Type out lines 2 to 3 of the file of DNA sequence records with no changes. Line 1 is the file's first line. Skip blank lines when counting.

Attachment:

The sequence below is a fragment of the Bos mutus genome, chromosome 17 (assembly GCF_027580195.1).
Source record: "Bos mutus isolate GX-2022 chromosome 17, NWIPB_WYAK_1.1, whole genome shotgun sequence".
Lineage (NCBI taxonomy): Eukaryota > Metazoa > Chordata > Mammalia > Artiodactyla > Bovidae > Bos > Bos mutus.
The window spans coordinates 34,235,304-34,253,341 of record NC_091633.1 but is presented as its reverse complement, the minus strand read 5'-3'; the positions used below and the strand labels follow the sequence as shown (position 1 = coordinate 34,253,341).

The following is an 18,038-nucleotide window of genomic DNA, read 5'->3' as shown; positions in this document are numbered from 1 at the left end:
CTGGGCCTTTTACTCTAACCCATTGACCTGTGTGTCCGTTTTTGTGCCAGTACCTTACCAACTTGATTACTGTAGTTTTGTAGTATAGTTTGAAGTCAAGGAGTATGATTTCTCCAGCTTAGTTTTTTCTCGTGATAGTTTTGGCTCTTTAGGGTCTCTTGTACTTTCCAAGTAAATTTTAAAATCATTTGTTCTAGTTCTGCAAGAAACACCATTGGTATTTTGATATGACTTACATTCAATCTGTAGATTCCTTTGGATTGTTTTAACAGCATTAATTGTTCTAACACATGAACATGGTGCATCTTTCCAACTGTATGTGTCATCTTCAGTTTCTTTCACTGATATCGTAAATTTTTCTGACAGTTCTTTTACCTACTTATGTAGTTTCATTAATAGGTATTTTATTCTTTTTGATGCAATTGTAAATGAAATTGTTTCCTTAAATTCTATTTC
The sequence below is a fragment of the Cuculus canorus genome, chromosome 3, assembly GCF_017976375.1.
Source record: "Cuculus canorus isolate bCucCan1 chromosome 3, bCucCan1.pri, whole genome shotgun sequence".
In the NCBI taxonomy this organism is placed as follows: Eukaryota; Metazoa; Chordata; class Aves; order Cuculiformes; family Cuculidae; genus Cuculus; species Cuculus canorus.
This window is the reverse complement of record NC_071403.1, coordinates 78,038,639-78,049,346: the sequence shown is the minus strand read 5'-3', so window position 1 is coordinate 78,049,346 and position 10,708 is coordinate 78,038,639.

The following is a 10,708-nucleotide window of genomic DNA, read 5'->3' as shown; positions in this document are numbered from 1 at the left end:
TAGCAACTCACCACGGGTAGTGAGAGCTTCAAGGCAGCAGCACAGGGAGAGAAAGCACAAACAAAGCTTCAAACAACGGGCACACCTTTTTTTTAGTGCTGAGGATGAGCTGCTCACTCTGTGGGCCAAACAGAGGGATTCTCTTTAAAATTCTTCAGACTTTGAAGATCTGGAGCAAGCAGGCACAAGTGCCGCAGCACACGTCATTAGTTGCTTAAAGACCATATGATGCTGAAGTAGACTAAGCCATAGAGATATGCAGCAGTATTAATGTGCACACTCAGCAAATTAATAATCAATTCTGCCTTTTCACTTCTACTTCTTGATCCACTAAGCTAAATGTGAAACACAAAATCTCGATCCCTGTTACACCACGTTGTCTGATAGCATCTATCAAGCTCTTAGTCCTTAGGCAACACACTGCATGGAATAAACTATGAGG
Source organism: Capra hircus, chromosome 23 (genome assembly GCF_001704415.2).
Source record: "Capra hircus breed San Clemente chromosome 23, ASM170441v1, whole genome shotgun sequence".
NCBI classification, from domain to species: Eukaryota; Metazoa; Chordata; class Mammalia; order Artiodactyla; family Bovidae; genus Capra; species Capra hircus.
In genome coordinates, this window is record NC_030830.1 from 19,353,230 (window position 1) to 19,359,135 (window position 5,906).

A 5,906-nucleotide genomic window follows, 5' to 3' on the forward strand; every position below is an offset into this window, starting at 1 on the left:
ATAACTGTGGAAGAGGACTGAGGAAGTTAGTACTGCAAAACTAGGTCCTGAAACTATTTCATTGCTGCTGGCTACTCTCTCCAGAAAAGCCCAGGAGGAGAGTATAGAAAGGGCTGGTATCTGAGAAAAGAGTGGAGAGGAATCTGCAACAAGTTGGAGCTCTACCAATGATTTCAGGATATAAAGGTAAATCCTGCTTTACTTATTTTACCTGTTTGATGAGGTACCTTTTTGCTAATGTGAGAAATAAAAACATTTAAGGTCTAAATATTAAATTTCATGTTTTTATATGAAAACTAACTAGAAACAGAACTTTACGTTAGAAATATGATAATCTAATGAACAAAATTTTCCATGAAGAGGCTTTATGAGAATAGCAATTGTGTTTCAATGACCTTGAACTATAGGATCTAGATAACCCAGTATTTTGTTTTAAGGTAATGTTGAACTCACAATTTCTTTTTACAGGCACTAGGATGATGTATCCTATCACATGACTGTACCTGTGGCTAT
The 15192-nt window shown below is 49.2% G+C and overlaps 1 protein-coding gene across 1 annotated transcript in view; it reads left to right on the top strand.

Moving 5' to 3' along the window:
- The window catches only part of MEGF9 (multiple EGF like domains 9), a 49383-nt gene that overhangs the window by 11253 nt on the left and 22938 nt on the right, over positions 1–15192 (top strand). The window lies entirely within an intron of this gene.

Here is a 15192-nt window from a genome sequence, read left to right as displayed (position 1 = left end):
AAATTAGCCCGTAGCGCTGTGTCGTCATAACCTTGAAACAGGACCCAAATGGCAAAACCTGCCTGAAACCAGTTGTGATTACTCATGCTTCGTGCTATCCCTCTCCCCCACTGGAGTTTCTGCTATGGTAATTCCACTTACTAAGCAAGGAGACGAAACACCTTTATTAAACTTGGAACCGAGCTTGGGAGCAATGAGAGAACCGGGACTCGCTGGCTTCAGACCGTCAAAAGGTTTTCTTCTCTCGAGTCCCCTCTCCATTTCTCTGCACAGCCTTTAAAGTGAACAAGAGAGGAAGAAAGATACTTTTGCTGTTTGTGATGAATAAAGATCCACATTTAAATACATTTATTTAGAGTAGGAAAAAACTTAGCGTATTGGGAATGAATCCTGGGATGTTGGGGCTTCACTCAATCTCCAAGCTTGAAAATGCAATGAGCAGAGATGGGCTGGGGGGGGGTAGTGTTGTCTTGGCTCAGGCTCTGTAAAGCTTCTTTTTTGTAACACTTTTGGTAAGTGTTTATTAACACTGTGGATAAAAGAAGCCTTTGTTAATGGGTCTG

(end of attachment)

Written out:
Source record: "Bos mutus isolate GX-2022 chromosome 17, NWIPB_WYAK_1.1, whole genome shotgun sequence".
Lineage (NCBI taxonomy): Eukaryota > Metazoa > Chordata > Mammalia > Artiodactyla > Bovidae > Bos > Bos mutus.